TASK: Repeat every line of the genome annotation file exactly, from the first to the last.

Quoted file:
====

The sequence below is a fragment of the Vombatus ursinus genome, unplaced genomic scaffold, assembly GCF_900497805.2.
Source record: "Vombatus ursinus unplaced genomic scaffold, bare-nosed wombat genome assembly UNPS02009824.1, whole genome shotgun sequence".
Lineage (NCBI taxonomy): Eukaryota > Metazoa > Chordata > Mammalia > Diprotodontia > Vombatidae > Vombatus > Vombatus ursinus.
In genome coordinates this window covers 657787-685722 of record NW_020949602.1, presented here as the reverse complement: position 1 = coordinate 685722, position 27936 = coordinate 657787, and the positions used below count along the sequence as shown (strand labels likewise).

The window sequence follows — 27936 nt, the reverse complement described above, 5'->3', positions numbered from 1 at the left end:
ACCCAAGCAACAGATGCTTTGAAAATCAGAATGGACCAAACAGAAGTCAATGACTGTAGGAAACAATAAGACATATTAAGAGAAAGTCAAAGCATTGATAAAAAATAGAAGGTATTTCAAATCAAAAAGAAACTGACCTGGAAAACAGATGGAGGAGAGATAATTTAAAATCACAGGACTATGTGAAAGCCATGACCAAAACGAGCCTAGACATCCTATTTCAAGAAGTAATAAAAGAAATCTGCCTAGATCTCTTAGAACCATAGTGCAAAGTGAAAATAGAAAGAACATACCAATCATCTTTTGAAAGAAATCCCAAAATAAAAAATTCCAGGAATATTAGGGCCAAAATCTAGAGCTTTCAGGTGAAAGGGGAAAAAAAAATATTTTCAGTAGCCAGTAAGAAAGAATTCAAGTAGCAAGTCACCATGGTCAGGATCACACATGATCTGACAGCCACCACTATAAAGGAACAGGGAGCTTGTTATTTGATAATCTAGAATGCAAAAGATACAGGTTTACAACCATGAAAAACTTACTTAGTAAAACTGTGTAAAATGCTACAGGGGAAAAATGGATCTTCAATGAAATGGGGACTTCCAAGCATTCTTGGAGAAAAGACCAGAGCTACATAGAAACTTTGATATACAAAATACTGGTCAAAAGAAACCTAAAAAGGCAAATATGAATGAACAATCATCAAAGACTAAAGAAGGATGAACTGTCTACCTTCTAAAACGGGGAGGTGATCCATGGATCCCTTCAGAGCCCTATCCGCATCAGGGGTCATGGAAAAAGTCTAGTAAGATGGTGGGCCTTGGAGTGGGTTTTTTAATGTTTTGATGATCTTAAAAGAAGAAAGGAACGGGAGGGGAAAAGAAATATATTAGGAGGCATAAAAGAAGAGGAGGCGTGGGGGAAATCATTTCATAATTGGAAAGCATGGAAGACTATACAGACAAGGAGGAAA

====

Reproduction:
The sequence below is a fragment of the Vombatus ursinus genome, unplaced genomic scaffold, assembly GCF_900497805.2.
Source record: "Vombatus ursinus unplaced genomic scaffold, bare-nosed wombat genome assembly UNPS02009824.1, whole genome shotgun sequence".
Lineage (NCBI taxonomy): Eukaryota > Metazoa > Chordata > Mammalia > Diprotodontia > Vombatidae > Vombatus > Vombatus ursinus.
In genome coordinates this window covers 657787-685722 of record NW_020949602.1, presented here as the reverse complement: position 1 = coordinate 685722, position 27936 = coordinate 657787, and the positions used below count along the sequence as shown (strand labels likewise).

The window sequence follows — 27936 nt, the reverse complement described above, 5'->3', positions numbered from 1 at the left end:
ACCCAAGCAACAGATGCTTTGAAAATCAGAATGGACCAAACAGAAGTCAATGACTGTAGGAAACAATAAGACATATTAAGAGAAAGTCAAAGCATTGATAAAAAATAGAAGGTATTTCAAATCAAAAAGAAACTGACCTGGAAAACAGATGGAGGAGAGATAATTTAAAATCACAGGACTATGTGAAAGCCATGACCAAAACGAGCCTAGACATCCTATTTCAAGAAGTAATAAAAGAAATCTGCCTAGATCTCTTAGAACCATAGTGCAAAGTGAAAATAGAAAGAACATACCAATCATCTTTTGAAAGAAATCCCAAAATAAAAAATTCCAGGAATATTAGGGCCAAAATCTAGAGCTTTCAGGTGAAAGGGGAAAAAAAAATATTTTCAGTAGCCAGTAAGAAAGAATTCAAGTAGCAAGTCACCATGGTCAGGATCACACATGATCTGACAGCCACCACTATAAAGGAACAGGGAGCTTGTTATTTGATAATCTAGAATGCAAAAGATACAGGTTTACAACCATGAAAAACTTACTTAGTAAAACTGTGTAAAATGCTACAGGGGAAAAATGGATCTTCAATGAAATGGGGACTTCCAAGCATTCTTGGAGAAAAGACCAGAGCTACATAGAAACTTTGATATACAAAATACTGGTCAAAAGAAACCTAAAAAGGCAAATATGAATGAACAATCATCAAAGACTAAAGAAGGATGAACTGTCTACCTTCTAAAACGGGGAGGTGATCCATGGATCCCTTCAGAGCCCTATCCGCATCAGGGGTCATGGAAAAAGTCTAGTAAGATGGTGGGCCTTGGAGTGGGTTTTTTAATGTTTTGATGATCTTAAAAGAAGAAAGGAACGGGAGGGGAAAAGAAATATATTAGGAGGCATAAAAGAAGAGGAGGCGTGGGGGAAATCATTTCATAATTGGAAAGCATGGAAGACTATACAGACAAGGAGGAAA